(§ 8). Relation of Sadducees to Nationalism. Still less, however, is a national and patriotic attitude to be discerned in the case of the Sadducees. Their connection with the Hasmoneans (q.v.) came about only as the administration of the same lost its incipiently Jewish national character. The goal of their political action was, first of all, the strengthening of their aristocratic caste. Only as dictated to them through this class interest, did they stand on the national side. The circumstance that the first Hasmonean who ruled after the transition of Hyrcanus to the Sadducees' party, Aristobulus I., was surnamed the "Philhellene," throws light on their Hellenistic tendency. Subsequently, they became servile friends of the Romans. All the more overbearing and hard-hearted were they at that time in regard to the common people (Josephus, War, II., viii. 14; Ant., XX., ix. 1). Hence their unpopularity was so great that, in order to "make themselves possible" at all, they had to govern, in the administration of their offices, according to Pharisaic principles (Josephus, Ant., XVIII., i. 4). Nevertheless, neither Pharisees nor Sadducees were of an antinational character directly. The Pharisees did not manifest that purely separatistic demeanor of the Hasideans or of the Essenes. Neither were the Sadducees willing, like the radical Hellenists of the pre-Maccabean era, to surrender the people's national existence, its faith and its law. Obviously, then, after the founding of the legally national Maccabean state, the extreme elements of both the previously existing tendencies were eliminated. The most partizan among the Hasideans receded into small groups, which led eventually to the formation of the Essenes' order. And the radical Hellenists perished in the conflicts with the Maccabeans. Thus the more moderate elements were left over, and they merged, in turn, into the broad stream of the popular life whence they had originally issued.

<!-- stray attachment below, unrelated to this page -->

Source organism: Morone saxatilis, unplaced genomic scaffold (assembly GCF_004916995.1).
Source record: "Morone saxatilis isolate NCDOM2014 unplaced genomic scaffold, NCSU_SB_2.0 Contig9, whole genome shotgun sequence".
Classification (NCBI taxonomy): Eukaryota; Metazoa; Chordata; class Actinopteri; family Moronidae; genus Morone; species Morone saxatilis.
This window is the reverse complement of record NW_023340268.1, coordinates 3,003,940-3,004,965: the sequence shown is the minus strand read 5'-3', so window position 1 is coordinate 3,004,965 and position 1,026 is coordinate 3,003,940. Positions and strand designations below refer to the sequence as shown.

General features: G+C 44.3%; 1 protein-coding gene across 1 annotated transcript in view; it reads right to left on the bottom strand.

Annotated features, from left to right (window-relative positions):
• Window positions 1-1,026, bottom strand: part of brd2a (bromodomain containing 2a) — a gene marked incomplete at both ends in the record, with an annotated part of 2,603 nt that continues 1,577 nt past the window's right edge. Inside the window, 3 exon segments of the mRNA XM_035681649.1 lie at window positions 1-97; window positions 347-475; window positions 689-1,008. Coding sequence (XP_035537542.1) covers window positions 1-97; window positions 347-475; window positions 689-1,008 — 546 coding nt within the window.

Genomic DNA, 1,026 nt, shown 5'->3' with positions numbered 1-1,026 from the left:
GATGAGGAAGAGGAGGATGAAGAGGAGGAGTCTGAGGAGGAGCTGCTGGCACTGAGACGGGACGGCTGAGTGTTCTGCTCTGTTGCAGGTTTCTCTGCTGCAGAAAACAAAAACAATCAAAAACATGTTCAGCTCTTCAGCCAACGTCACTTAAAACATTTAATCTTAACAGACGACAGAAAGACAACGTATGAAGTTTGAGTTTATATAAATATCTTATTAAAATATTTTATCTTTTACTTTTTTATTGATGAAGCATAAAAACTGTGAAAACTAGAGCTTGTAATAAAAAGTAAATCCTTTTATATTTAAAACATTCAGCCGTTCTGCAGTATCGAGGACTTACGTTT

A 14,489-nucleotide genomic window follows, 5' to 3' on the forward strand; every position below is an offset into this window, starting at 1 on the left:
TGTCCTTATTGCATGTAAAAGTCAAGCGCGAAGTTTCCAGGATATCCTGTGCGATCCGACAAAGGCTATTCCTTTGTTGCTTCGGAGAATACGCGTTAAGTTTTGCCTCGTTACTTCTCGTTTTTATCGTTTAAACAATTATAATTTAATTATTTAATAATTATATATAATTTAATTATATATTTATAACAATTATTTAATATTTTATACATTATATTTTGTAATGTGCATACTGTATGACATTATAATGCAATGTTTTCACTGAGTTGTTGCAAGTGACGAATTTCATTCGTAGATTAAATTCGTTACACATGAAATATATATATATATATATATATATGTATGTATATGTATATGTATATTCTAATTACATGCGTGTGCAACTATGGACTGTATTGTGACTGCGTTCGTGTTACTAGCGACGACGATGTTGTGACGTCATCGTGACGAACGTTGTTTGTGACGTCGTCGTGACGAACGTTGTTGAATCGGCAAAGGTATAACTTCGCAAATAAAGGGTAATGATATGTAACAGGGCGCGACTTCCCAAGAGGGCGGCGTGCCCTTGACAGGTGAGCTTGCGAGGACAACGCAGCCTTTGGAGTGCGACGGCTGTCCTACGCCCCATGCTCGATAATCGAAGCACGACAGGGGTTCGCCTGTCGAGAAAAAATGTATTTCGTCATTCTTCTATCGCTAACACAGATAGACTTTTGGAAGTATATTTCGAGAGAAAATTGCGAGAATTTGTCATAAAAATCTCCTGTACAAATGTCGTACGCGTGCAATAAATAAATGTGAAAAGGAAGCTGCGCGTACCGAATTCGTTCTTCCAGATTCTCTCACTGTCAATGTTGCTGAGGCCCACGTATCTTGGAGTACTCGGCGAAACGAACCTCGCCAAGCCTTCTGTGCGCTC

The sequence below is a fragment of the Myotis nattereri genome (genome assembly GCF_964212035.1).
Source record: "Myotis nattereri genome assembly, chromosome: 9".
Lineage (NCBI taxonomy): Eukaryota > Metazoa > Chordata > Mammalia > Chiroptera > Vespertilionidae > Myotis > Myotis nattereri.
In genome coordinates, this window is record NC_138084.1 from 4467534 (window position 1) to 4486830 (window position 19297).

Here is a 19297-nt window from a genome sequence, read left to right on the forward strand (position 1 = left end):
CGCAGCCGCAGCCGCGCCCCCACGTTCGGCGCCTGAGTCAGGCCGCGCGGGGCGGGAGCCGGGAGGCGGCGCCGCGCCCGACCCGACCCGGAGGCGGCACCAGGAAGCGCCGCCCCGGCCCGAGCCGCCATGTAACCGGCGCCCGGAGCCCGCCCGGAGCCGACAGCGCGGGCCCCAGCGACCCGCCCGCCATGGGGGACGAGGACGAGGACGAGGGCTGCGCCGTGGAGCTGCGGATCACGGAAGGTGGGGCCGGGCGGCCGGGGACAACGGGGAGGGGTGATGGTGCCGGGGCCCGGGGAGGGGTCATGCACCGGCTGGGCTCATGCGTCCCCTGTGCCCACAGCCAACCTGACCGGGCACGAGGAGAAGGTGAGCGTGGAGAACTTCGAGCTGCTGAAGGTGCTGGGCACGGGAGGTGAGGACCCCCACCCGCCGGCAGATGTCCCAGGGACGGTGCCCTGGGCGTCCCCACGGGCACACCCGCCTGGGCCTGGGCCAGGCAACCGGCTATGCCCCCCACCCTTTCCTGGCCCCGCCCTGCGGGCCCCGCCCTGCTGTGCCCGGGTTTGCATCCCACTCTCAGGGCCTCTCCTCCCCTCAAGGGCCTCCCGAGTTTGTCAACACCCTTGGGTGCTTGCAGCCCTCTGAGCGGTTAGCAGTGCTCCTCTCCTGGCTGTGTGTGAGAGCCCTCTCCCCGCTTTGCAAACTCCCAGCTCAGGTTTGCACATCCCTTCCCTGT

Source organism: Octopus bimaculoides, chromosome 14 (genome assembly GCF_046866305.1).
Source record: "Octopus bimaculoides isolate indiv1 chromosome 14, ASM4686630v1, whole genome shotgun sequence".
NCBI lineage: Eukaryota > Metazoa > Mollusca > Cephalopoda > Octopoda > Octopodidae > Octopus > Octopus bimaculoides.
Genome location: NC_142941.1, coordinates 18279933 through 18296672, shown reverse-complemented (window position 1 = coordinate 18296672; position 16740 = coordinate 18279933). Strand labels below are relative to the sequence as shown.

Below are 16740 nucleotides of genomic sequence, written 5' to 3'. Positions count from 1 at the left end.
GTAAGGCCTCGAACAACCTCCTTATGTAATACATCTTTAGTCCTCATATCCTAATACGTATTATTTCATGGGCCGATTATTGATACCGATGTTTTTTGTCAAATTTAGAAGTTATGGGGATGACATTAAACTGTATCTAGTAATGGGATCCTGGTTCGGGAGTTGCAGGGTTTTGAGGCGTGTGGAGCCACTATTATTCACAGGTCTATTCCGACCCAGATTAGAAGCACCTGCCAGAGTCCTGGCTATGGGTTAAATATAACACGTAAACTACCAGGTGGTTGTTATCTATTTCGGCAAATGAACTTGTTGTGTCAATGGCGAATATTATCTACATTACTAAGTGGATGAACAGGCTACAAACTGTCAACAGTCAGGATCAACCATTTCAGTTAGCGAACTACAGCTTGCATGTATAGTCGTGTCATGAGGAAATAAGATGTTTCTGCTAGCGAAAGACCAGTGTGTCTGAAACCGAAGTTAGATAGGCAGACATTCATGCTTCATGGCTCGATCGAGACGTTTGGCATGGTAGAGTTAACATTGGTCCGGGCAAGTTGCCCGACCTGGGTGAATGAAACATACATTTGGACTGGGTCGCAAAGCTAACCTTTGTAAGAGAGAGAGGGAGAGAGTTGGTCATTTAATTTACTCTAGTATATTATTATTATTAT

(§ 9). Religious Characteristics. With this alteration of parties, however, the fundamental religious trend persisted. The Pharisees, like the pre-Maccabean party of scribes, assiduously cultivated a strictly legalistic piety, holding themselves aloof from the world (Josephus, War, II., viii. 14; Ant., XVII., ii. 4; Life, xxxviii.; Acts xxiii. 3, xxvi. 5; Phil. iii. 5). Religion determined all their aims. But they set the essence of religion in the knowledge and fulfilment of the law. From this one-sided and legal drift of their piety there emerged all the defects and excesses of the same, such as are exhibited quite sharply in the New Testament. They built or garnished the sepulchers of the prophets (Matt. xxiii. 29 sqq.), but had none of their spirit; they zealously disputed over their prophecies (Luke xvii. 20), but their belief in the same simply sanctified their venality. They labored zealously for the propagation of their faith (Matt. xxiii. 15), but only in behalf of outward results (cf. Sieffert, Die Heidenbekehrung im Alten Testament und im Judenthum, pp. 43 sqq., 1908; see PROSELYTES). Their faith was no inwardly liberating power, so that for them the law was but an enslaving yoke (John viii. 32; cf. Gal. v. 1). Out of this came the minute and anxious manner of fulfilling the law (Matt. xxiii. 23), the externalizing of the entire religious and moral life, the mechanicalism of their prayer (Matt. vi. 5 sqq.), the stress upon fasting (Matt. ix. 14); valuation of conspicuous borders to their garments, and broad phylacteries (Matt. xxiii. 5), the literalness of service in observing the sabbath (Matt. xii. 2, 9-13; Luke xiii. 10 sqq., xiv. 4 sqq.; John v. 1 sqq., ix. 14 sqq.). From this source arose their prescriptions of cleanliness (Matt. xv. 2, xxiii. 25; Mark vii. 2 sqq.; Luke xi. 38 sqq.), their preference for external acts of devotion above the plainest duties (Matt. xv. 5; Mark vii. 11 sqq.). This was indeed a straining at gnats and swallowing of camels (Matt. xxiii. 24). Of course, it was possible to practise all this in good faith and with honest sentiments. This is evidenced by the examples of Nicodemus, Joseph of Arimathea, and in particular, too, by that of Paul, who even though recalling his bygone disquietude with aversion (Rom. vii. 7 sqq.), yet thinks back without shame to his Pharisaic past (Phil. iii. 5 sqq.; Acts xxiii. 6, xxvi. 5). Only often enough that emphasis upon external acts led to complete self-satisfaction (Matt. xix. 16 sqq.; Luke xviii. 10) and to ostentation of piety (Matt. vi. 5 sqq., 16, xv. 7 sqq.; Mark vii. 6, xii. 40; Luke xx. 47), extending even to the endeavor to conceal the lack of inner moral integrity by means of the outward show of devout deportment (Matt. xxiii. 25 sqq.; Luke xi. 39 sqq.). In the Talmud, besides, there occur not a few beautiful sentences, urging toward right thinking and true humanity (especially in Pirke Aboth). But they stand isolated in a wilderness of external precepts which smother the spirit of the law in their casuistical forcing of its letter. In distinction from all this, the Sadducees evinced a strong inclination toward other than Jewish manners; and, consistently with this trait, they were fain to guard the advantages of their social standing, their culture and possessions, from prejudice in the way of a troublesome piety. They were charged with leading an effeminate mode of life (Josephus, Ant., XVIII., i. 3). The fourth of the Psalms of Solomon gives a picture, inspired by Pharisaism, of the worldly, even dissolute, life of the Sadducees and of their hypocritical show of pious ardor. And a late rabbinical tradition (Aboth of Rabbi Nathan) tells of their luxury in the article on tableware, and their scoffing at the economy of the worrying Pharisees.